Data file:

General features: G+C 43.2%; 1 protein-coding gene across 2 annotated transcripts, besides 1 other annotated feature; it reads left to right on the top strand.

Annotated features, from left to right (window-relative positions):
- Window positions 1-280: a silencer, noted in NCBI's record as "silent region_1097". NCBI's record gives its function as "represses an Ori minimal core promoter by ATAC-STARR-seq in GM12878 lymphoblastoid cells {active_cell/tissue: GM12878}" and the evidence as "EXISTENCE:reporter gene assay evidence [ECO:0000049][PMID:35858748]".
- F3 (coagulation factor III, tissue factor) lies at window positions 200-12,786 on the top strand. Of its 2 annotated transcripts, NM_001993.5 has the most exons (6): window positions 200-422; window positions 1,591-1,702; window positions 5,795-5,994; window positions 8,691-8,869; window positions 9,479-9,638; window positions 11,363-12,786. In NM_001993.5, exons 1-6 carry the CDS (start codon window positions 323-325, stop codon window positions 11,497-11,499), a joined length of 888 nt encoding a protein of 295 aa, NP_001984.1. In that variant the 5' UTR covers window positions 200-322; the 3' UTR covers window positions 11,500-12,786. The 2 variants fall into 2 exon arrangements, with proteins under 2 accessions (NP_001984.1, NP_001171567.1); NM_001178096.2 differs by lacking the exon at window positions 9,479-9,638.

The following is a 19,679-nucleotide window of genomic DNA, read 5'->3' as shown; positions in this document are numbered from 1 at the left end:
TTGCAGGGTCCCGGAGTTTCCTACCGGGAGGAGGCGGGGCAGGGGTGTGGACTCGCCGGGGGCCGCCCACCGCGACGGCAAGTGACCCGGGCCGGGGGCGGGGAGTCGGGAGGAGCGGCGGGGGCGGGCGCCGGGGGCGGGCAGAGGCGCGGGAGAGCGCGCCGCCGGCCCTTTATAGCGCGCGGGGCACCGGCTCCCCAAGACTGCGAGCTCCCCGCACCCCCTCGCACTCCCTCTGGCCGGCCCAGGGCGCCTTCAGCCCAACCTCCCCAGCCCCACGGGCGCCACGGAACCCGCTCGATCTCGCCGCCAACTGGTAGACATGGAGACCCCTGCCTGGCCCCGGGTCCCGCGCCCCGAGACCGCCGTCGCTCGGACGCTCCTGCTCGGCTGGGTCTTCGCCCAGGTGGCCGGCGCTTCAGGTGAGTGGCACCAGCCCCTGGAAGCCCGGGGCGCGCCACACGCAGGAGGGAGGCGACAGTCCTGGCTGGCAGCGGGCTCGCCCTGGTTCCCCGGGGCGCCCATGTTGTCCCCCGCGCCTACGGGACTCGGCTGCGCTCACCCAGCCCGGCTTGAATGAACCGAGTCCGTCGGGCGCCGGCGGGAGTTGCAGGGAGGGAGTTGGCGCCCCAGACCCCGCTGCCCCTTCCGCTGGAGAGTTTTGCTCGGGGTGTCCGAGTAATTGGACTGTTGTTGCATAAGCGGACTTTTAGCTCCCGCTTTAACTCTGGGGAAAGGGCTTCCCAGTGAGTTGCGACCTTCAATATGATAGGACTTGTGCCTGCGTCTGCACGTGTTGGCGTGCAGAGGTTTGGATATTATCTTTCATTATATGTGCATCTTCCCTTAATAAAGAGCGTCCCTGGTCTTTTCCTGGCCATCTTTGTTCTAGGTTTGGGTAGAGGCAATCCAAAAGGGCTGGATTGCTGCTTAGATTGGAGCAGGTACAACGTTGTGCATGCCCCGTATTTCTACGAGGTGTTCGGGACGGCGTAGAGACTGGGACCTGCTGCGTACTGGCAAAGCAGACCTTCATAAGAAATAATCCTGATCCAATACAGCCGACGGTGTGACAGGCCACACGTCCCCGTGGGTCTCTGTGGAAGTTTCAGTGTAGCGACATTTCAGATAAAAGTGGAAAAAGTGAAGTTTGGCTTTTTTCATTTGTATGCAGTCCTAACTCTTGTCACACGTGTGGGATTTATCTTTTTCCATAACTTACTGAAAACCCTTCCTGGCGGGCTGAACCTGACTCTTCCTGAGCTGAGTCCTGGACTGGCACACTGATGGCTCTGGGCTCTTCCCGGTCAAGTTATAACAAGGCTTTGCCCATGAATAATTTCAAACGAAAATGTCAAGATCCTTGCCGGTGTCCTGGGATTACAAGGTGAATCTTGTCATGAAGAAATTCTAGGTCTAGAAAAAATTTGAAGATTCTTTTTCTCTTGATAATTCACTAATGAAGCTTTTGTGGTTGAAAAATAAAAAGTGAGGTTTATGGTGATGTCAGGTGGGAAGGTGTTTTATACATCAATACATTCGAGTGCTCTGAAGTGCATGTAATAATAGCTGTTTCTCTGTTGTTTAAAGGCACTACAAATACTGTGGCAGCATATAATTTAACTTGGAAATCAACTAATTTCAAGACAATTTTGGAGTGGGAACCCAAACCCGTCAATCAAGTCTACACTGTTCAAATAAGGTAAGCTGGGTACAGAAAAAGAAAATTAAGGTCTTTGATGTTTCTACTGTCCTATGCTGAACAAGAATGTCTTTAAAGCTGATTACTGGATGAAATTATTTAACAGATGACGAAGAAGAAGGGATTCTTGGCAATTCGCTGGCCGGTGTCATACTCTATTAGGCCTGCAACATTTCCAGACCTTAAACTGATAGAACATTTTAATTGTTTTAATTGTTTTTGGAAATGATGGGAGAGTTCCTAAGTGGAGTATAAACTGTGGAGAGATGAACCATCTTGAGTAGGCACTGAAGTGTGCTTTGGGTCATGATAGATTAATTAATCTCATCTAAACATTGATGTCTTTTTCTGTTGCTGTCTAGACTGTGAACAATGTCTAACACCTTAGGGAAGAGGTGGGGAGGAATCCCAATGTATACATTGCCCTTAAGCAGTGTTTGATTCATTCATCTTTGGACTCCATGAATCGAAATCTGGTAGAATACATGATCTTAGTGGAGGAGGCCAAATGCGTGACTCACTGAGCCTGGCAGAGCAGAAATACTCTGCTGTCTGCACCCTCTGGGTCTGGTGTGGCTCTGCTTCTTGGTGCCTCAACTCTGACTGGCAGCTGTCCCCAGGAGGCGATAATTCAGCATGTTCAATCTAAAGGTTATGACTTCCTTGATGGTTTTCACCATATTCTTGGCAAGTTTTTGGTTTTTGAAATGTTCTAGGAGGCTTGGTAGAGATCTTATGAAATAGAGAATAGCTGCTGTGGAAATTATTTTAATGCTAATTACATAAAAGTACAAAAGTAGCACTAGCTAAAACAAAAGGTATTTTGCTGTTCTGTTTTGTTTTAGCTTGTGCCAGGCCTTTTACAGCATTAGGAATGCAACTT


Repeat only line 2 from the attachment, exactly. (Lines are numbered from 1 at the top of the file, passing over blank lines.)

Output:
Annotated features, from left to right (window-relative positions):